Welcome Guest. Sign in or Signup

4 Answers

Class A airspace

Asked by: 4319 views Airspace

Since you must poses an instrument rating to fly in Class A airspace and rely on instruments for navigation in Class A, can you log time flown in Class A as instrument time? I think the answer is no, if you are not in IMC but I could not find the answer anywhere so I figured I would ask.

Ace Any FAA Written Test!
Actual FAA Questions / Free Lifetime Updates
The best explanations in the business
Fast, efficient study.
Pass Your Checkride With Confidence!
FAA Practical Test prep that reflects actual checkrides.
Any checkride: Airplane, Helicopter, Glider, etc.
Written and maintained by actual pilot examiners and master CFIs.
The World's Most Trusted eLogbook
Be Organized, Current, Professional, and Safe.
Highly customizable - for student pilots through pros.
Free Transition Service for users of other eLogs.
Our sincere thanks to pilots such as yourself who support AskACFI while helping themselves by using the awesome PC, Mac, iPhone/iPad, and Android aviation apps of our sponsors.

4 Answers

  1. Julio on Mar 20, 2012

    You can if you are in IMC conditions, also you can log it if you are “under the hood” that means soley manipulating the airplane with the instruments and with a safety pilot on your side

    0 Votes Thumb up 0 Votes Thumb down 0 Votes

  2. Bill Trussell on Mar 21, 2012

    Time logged as instrument time is no different in Class A airspace than any other airspace.  The time logging requirement is “solely by reference to instruments” under actual or simulated conditions rather than what airspace you are in or whether you are operating on an IFR flight plan.
    Class A airspace requirements for IFR flight plans is intended to segregate non-participating aircraft out of that airspace due to speeds and separation requirements only.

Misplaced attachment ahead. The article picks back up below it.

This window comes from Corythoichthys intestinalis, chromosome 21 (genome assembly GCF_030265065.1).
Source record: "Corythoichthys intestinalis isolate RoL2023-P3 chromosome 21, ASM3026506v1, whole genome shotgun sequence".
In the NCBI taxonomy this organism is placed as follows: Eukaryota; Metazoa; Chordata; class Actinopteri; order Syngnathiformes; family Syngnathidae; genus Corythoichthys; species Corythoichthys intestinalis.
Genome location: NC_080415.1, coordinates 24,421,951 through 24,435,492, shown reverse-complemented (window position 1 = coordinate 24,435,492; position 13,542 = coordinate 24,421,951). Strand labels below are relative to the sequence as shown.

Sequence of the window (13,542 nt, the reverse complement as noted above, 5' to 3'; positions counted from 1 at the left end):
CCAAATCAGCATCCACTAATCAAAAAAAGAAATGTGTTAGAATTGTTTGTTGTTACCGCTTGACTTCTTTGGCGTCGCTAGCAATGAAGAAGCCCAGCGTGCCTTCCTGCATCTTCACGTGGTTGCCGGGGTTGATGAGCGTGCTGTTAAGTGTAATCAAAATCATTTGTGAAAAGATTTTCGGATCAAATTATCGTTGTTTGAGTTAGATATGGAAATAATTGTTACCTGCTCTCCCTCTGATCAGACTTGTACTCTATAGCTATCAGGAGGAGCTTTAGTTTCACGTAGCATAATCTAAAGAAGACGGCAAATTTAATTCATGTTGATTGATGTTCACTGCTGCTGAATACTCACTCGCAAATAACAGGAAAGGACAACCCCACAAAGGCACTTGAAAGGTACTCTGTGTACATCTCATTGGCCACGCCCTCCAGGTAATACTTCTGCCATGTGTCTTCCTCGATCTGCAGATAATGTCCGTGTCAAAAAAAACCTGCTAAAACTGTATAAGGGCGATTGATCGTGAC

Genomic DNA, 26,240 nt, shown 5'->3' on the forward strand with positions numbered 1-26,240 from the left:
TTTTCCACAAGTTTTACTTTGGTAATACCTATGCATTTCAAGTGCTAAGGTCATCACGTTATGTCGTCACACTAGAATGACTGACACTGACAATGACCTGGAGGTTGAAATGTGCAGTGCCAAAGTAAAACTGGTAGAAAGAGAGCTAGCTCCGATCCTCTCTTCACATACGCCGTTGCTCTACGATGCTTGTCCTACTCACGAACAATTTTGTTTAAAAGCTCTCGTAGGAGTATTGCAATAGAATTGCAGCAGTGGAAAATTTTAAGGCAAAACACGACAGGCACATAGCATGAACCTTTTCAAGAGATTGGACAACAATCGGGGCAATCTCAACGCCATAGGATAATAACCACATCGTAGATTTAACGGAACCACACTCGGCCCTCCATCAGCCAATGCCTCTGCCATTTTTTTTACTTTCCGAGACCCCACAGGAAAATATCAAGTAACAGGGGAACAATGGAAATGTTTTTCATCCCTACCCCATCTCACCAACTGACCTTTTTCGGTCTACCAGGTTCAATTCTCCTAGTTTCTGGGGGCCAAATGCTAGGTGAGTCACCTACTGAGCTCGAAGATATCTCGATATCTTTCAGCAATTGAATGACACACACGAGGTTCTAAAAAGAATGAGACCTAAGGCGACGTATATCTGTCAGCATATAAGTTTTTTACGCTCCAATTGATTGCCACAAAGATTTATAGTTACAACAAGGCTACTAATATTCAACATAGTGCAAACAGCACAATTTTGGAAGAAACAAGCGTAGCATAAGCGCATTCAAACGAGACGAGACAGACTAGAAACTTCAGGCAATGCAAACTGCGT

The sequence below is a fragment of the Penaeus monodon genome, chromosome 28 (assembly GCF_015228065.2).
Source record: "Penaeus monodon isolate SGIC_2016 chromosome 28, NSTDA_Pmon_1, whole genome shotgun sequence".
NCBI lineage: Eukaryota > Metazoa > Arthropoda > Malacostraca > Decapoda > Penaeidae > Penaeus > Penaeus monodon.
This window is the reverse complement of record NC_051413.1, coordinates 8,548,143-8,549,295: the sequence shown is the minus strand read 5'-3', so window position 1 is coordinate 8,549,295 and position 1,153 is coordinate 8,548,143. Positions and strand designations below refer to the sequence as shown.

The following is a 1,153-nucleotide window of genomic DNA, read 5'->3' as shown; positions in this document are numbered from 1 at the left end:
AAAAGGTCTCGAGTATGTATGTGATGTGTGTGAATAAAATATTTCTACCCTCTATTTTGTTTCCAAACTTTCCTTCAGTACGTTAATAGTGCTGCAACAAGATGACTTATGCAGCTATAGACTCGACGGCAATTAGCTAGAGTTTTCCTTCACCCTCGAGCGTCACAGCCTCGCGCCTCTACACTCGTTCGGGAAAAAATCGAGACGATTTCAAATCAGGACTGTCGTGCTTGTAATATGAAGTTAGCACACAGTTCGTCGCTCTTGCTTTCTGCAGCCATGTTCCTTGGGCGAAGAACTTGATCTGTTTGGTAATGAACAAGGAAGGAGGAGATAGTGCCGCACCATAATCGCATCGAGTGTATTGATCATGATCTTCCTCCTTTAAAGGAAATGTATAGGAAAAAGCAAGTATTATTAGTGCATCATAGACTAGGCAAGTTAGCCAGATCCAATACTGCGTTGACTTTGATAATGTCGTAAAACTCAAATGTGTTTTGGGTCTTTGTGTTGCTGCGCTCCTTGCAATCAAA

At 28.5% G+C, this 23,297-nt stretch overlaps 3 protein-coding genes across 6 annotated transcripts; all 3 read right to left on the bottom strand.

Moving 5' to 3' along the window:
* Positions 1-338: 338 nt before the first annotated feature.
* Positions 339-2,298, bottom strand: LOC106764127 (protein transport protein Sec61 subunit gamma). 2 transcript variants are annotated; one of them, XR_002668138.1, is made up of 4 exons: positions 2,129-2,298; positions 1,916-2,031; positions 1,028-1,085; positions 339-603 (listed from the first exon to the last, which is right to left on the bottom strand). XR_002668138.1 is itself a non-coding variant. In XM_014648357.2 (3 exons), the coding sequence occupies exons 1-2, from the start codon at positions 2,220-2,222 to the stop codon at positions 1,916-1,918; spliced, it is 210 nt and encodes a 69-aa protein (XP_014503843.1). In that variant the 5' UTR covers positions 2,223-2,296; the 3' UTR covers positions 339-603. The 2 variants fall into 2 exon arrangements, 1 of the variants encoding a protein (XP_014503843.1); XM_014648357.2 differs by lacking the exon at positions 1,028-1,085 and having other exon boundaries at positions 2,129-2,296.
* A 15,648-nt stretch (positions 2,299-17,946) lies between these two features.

You can log as instrument time any time you are flying solely by reference to instruments.  You can break this down into actual or simulated and log it for currency or training requirements, or not at all at your option.

    +1 Votes Thumb up 1 Votes Thumb down 0 Votes

  3. Wes Beard on Mar 21, 2012

    The interesting thing about this question is not the regulation in §61.51(g)(1) stating what Bill said above but what the definition of actual instrument conditions mean?
    That regulation stipulates that two parts must be true for the pilot to log instrument time.  Either the airplane must be in actual conditions or the pilot is in simulated conditions AND the pilot is flying solely by reference to  instruments.  If the pilot is not simulating instrument conditions then they must be in actual conditions to log instrument time.
    The only definition of instrument meteorological conditions I can find is in the Pilot Controller Glossary.  IMC is expressed in terms of visibility, distance from cloud, and ceiling less than the minima specified for VMC.
    §91.155 Basic VFR weather minimums has visibility, distance from cloud and ceiling requirements for each type of airspace except Class A.  What does this mean?  I don’t know… Class A is either always in VMC conditions or it is always in IMC conditions irregardless of the visiblity or cloud distances.
    Perhaps others on this forum can weigh in with their thoughts on the matter.  I would be curious. 

    +1 Votes Thumb up 1 Votes Thumb down 0 Votes

  4. Earl Kessler on Mar 24, 2012

    It seems simplistic, but IMC in Alpha is IN the clouds. There are no cloud clearance requirements above FL180 so it is really black and white.  If your windscreen is white, you log the time.

    0 Votes Thumb up 0 Votes Thumb down 0 Votes

The following terms have been auto-detected the question above and any answers or discussion provided. Click on a term to see its definition from the Dauntless Aviation JargonBuster Glossary.

Answer Question

Our sincere thanks to all who contribute constructively to this forum in answering flight training questions. If you are a flight instructor or represent a flight school / FBO offering flight instruction, you are welcome to include links to your site and related contact information as it pertains to offering local flight instruction in a specific geographic area. Additionally, direct links to FAA and related official government sources of information are welcome. However we thank you for your understanding that links to other sites or text that may be construed as explicit or implicit advertising of other business, sites, or goods/services are not permitted even if such links nominally are relevant to the question asked.